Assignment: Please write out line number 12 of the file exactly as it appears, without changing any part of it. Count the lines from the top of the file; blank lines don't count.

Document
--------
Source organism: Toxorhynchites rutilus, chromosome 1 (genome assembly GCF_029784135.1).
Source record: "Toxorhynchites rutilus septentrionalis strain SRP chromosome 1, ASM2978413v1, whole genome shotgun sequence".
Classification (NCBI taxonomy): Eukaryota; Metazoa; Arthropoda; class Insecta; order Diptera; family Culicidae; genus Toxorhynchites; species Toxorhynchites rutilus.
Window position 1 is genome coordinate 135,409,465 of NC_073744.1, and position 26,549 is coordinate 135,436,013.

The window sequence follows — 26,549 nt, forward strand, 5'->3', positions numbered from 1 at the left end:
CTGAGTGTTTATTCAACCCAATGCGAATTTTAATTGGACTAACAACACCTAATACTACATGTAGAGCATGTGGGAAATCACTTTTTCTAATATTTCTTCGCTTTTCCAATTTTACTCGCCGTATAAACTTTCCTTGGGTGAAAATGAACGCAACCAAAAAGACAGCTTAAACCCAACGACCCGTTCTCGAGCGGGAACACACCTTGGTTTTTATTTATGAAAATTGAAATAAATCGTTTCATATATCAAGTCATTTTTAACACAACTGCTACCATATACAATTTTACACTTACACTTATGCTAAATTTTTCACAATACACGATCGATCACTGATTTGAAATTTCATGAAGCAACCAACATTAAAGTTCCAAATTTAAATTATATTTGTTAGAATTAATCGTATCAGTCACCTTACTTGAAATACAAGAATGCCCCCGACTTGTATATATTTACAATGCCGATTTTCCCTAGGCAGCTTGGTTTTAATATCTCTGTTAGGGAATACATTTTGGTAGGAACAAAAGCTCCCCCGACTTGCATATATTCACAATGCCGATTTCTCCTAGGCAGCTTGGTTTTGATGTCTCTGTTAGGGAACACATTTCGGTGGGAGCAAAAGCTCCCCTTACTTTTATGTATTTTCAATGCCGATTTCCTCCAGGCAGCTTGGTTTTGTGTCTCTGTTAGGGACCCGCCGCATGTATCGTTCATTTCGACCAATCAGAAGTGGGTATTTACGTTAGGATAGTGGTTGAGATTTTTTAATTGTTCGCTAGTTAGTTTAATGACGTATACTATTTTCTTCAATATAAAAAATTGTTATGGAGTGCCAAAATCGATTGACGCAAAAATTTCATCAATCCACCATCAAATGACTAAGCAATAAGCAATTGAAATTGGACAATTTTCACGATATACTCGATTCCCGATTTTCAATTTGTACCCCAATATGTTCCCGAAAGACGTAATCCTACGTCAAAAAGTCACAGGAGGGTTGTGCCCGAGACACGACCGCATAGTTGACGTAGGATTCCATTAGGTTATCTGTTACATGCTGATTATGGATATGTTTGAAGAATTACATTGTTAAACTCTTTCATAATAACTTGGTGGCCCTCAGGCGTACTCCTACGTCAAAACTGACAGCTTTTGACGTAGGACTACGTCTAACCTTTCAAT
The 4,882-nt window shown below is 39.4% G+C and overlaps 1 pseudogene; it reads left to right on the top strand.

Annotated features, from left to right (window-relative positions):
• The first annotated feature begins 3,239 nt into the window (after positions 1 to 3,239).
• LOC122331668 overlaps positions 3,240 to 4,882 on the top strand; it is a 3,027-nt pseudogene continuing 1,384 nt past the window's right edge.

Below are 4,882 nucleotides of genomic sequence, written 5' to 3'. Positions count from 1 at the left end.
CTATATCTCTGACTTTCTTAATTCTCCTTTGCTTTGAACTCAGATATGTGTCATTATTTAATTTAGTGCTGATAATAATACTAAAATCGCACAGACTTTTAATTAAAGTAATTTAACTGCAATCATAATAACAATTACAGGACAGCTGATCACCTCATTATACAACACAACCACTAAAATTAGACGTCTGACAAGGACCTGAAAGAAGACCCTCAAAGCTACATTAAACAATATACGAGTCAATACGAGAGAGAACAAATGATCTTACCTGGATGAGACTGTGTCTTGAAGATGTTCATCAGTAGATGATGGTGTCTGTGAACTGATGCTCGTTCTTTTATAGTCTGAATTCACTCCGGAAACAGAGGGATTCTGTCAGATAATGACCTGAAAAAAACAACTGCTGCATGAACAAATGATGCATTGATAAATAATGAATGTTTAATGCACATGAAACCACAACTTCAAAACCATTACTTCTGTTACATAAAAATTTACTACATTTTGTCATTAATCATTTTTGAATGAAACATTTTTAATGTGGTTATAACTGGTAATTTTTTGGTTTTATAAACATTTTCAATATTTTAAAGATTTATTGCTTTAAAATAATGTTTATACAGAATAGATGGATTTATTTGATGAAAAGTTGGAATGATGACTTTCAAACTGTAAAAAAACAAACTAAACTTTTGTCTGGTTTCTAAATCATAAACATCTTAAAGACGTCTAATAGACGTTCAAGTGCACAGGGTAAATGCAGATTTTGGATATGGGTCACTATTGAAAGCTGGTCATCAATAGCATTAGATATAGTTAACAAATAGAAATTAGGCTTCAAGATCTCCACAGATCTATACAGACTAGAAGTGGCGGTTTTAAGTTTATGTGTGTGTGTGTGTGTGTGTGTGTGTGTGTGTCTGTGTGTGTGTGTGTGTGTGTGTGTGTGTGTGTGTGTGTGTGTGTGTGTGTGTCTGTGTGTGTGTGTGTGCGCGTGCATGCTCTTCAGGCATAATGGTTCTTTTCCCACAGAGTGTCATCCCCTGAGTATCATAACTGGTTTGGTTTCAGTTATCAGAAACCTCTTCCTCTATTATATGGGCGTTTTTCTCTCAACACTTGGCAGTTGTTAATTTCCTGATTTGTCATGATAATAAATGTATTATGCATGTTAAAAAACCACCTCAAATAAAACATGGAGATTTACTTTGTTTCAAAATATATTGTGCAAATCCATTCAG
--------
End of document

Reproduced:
CTATATCTCTGACTTTCTTAATTCTCCTTTGCTTTGAACTCAGATATGTGTCATTATTTAATTTAGTGCTGATAATAATACTAAAATCGCACAGACTTTTAATTAAAGTAATTTAACTGCAATCATAATAACAATTACAGGACAGCTGATCACCTCATTATACAACACAACCACTAAAATTAGACGTCTGACAAGGACCTGAAAGAAGACCCTCAAAGCTACATTAAACAATATACGAGTCAATACGAGAGAGAACAAATGATCTTACCTGGATGAGACTGTGTCTTGAAGATGTTCATCAGTAGATGATGGTGTCTGTGAACTGATGCTCGTTCTTTTATAGTCTGAATTCACTCCGGAAACAGAGGGATTCTGTCAGATAATGACCTGAAAAAAACAACTGCTGCATGAACAAATGATGCATTGATAAATAATGAATGTTTAATGCACATGAAACCACAACTTCAAAACCATTACTTCTGTTACATAAAAATTTACTACATTTTGTCATTAATCATTTTTGAATGAAACATTTTTAATGTGGTTATAACTGGTAATTTTTTGGTTTTATAAACATTTTCAATATTTTAAAGATTTATTGCTTTAAAATAATGTTTATACAGAATAGATGGATTTATTTGATGAAAAGTTGGAATGATGACTTTCAAACTGTAAAAAAACAAACTAAACTTTTGTCTGGTTTCTAAATCATAAACATCTTAAAGACGTCTAATAGACGTTCAAGTGCACAGGGTAAATGCAGATTTTGGATATGGGTCACTATTGAAAGCTGGTCATCAATAGCATTAGATATAGTTAACAAATAGAAATTAGGCTTCAAGATCTCCACAGATCTATACAGACTAGAAGTGGCGGTTTTAAGTTTATGTGTGTGTGTGTGTGTGTGTGTGTGTGTGTGTCTGTGTGTGTGTGTGTGTGTGTGTGTGTGTGTGTGTGTGTGTGTGTGTGTGTGTCTGTGTGTGTGTGTGTGCGCGTGCATGCTCTTCAGGCATAATGGTTCTTTTCCCACAGAGTGTCATCCCCTGAGTATCATAACTGGTTTGGTTTCAGTTATCAGAAACCTCTTCCTCTATTATATGGGCGTTTTTCTCTCAACACTTGGCAGTTGTTAATTTCCTGATTTGTCATGATAATAAATGTATTATGCATGTTAAAAAACCACCTCAAATAAAACATGGAGATTTACTTTGTTTCAAAATATATTGTGCAAATCCATTCAG